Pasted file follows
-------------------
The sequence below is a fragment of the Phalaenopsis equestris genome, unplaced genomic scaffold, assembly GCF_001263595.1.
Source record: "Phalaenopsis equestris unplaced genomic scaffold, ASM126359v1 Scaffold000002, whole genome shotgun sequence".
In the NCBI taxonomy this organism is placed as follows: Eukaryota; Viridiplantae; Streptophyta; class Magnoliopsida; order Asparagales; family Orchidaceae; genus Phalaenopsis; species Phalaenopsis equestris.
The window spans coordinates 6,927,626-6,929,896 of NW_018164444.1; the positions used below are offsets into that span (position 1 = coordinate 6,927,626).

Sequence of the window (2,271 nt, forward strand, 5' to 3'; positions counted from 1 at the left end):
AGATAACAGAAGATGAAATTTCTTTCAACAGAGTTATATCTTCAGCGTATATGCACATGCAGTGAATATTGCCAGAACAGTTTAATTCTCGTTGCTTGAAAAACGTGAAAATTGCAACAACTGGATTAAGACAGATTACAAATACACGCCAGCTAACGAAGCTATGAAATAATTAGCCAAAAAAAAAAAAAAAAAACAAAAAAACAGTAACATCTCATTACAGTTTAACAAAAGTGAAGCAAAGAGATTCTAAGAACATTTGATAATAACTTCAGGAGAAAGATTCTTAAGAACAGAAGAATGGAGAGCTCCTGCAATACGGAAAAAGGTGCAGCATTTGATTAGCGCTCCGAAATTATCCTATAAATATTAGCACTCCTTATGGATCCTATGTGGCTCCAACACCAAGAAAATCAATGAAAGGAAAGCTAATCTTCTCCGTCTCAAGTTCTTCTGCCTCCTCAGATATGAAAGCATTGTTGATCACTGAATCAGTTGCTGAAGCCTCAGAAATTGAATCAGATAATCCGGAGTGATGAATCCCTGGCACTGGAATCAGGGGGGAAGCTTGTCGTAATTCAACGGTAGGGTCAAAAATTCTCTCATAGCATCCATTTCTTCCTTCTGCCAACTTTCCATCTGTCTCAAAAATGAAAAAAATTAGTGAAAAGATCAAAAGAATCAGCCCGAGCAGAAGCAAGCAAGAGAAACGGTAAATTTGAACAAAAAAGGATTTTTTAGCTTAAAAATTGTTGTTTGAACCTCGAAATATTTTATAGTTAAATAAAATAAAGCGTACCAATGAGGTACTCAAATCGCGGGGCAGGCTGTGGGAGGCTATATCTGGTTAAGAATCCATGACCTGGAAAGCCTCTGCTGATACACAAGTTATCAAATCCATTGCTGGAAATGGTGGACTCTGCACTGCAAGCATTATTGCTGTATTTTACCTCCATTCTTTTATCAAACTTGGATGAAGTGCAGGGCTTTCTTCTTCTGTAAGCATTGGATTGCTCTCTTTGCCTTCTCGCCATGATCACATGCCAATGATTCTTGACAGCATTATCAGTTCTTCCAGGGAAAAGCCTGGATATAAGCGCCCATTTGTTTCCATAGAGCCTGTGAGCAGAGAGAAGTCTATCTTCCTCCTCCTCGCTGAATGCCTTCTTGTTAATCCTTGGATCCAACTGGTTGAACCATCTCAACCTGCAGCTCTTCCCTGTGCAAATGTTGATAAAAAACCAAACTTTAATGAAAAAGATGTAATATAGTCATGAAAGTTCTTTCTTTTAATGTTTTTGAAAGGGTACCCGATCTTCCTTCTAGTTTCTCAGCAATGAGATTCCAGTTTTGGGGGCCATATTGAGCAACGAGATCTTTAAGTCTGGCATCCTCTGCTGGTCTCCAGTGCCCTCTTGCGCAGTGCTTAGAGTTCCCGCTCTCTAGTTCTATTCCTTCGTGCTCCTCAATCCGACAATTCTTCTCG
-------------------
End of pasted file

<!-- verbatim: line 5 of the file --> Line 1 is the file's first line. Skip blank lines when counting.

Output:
Sequence of the window (2,271 nt, forward strand, 5' to 3'; positions counted from 1 at the left end):